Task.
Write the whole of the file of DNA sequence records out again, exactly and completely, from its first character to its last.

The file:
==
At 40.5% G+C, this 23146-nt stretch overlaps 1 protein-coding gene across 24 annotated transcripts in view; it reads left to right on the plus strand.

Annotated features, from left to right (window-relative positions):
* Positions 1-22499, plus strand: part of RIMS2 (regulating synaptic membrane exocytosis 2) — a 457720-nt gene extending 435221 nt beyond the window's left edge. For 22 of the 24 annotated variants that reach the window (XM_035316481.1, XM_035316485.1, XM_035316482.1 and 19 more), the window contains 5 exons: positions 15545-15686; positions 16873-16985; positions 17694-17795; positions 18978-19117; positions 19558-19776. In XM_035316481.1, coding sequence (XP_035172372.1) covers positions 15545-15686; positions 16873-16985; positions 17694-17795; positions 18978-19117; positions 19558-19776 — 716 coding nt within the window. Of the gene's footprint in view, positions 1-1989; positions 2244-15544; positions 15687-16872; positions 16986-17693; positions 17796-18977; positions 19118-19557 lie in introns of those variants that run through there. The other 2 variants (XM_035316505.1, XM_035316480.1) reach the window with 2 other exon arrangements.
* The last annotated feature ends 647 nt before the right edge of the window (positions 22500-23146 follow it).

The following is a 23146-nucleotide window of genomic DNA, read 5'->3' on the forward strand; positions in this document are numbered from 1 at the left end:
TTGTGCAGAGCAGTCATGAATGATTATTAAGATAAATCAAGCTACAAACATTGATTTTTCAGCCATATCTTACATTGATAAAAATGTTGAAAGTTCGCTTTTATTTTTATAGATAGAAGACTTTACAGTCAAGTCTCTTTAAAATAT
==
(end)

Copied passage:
At 40.5% G+C, this 23146-nt stretch overlaps 1 protein-coding gene across 24 annotated transcripts in view; it reads left to right on the plus strand.

Annotated features, from left to right (window-relative positions):
* Positions 1-22499, plus strand: part of RIMS2 (regulating synaptic membrane exocytosis 2) — a 457720-nt gene extending 435221 nt beyond the window's left edge. For 22 of the 24 annotated variants that reach the window (XM_035316481.1, XM_035316485.1, XM_035316482.1 and 19 more), the window contains 5 exons: positions 15545-15686; positions 16873-16985; positions 17694-17795; positions 18978-19117; positions 19558-19776. In XM_035316481.1, coding sequence (XP_035172372.1) covers positions 15545-15686; positions 16873-16985; positions 17694-17795; positions 18978-19117; positions 19558-19776 — 716 coding nt within the window. Of the gene's footprint in view, positions 1-1989; positions 2244-15544; positions 15687-16872; positions 16986-17693; positions 17796-18977; positions 19118-19557 lie in introns of those variants that run through there. The other 2 variants (XM_035316505.1, XM_035316480.1) reach the window with 2 other exon arrangements.
* The last annotated feature ends 647 nt before the right edge of the window (positions 22500-23146 follow it).

The following is a 23146-nucleotide window of genomic DNA, read 5'->3' on the forward strand; positions in this document are numbered from 1 at the left end:
TTGTGCAGAGCAGTCATGAATGATTATTAAGATAAATCAAGCTACAAACATTGATTTTTCAGCCATATCTTACATTGATAAAAATGTTGAAAGTTCGCTTTTATTTTTATAGATAGAAGACTTTACAGTCAAGTCTCTTTAAAATAT